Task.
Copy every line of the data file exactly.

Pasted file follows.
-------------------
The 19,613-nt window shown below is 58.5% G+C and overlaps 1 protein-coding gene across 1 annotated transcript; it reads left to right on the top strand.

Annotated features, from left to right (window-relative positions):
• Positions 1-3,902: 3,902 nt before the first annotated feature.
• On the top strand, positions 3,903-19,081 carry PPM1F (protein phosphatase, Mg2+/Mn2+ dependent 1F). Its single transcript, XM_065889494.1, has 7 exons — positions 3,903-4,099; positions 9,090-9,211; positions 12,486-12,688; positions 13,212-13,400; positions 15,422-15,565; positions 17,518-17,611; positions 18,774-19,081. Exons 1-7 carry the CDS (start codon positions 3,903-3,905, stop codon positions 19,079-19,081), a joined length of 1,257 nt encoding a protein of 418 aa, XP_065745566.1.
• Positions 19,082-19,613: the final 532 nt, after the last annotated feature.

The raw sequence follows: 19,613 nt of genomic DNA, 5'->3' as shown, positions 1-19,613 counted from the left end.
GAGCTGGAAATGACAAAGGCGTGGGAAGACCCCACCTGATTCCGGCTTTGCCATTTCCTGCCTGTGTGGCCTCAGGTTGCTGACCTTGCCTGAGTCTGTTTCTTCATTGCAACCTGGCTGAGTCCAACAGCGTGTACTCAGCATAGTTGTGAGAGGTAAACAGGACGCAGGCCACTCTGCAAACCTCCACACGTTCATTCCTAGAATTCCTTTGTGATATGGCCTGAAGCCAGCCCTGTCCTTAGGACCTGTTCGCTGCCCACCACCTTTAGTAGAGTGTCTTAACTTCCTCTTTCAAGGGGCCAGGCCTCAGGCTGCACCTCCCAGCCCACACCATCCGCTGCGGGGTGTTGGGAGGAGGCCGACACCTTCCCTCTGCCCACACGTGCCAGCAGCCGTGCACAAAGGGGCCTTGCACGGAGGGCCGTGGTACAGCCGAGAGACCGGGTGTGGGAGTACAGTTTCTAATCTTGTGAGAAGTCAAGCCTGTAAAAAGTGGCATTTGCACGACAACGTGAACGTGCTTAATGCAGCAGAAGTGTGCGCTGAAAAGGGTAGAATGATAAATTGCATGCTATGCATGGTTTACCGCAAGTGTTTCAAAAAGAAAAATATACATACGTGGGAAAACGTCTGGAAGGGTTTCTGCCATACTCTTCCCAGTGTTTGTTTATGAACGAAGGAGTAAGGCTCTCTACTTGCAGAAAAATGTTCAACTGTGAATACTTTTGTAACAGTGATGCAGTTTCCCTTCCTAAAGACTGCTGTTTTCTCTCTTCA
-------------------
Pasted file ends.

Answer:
The 19,613-nt window shown below is 58.5% G+C and overlaps 1 protein-coding gene across 1 annotated transcript; it reads left to right on the top strand.

Annotated features, from left to right (window-relative positions):
• Positions 1-3,902: 3,902 nt before the first annotated feature.
• On the top strand, positions 3,903-19,081 carry PPM1F (protein phosphatase, Mg2+/Mn2+ dependent 1F). Its single transcript, XM_065889494.1, has 7 exons — positions 3,903-4,099; positions 9,090-9,211; positions 12,486-12,688; positions 13,212-13,400; positions 15,422-15,565; positions 17,518-17,611; positions 18,774-19,081. Exons 1-7 carry the CDS (start codon positions 3,903-3,905, stop codon positions 19,079-19,081), a joined length of 1,257 nt encoding a protein of 418 aa, XP_065745566.1.
• Positions 19,082-19,613: the final 532 nt, after the last annotated feature.

The raw sequence follows: 19,613 nt of genomic DNA, 5'->3' as shown, positions 1-19,613 counted from the left end.
GAGCTGGAAATGACAAAGGCGTGGGAAGACCCCACCTGATTCCGGCTTTGCCATTTCCTGCCTGTGTGGCCTCAGGTTGCTGACCTTGCCTGAGTCTGTTTCTTCATTGCAACCTGGCTGAGTCCAACAGCGTGTACTCAGCATAGTTGTGAGAGGTAAACAGGACGCAGGCCACTCTGCAAACCTCCACACGTTCATTCCTAGAATTCCTTTGTGATATGGCCTGAAGCCAGCCCTGTCCTTAGGACCTGTTCGCTGCCCACCACCTTTAGTAGAGTGTCTTAACTTCCTCTTTCAAGGGGCCAGGCCTCAGGCTGCACCTCCCAGCCCACACCATCCGCTGCGGGGTGTTGGGAGGAGGCCGACACCTTCCCTCTGCCCACACGTGCCAGCAGCCGTGCACAAAGGGGCCTTGCACGGAGGGCCGTGGTACAGCCGAGAGACCGGGTGTGGGAGTACAGTTTCTAATCTTGTGAGAAGTCAAGCCTGTAAAAAGTGGCATTTGCACGACAACGTGAACGTGCTTAATGCAGCAGAAGTGTGCGCTGAAAAGGGTAGAATGATAAATTGCATGCTATGCATGGTTTACCGCAAGTGTTTCAAAAAGAAAAATATACATACGTGGGAAAACGTCTGGAAGGGTTTCTGCCATACTCTTCCCAGTGTTTGTTTATGAACGAAGGAGTAAGGCTCTCTACTTGCAGAAAAATGTTCAACTGTGAATACTTTTGTAACAGTGATGCAGTTTCCCTTCCTAAAGACTGCTGTTTTCTCTCTTCA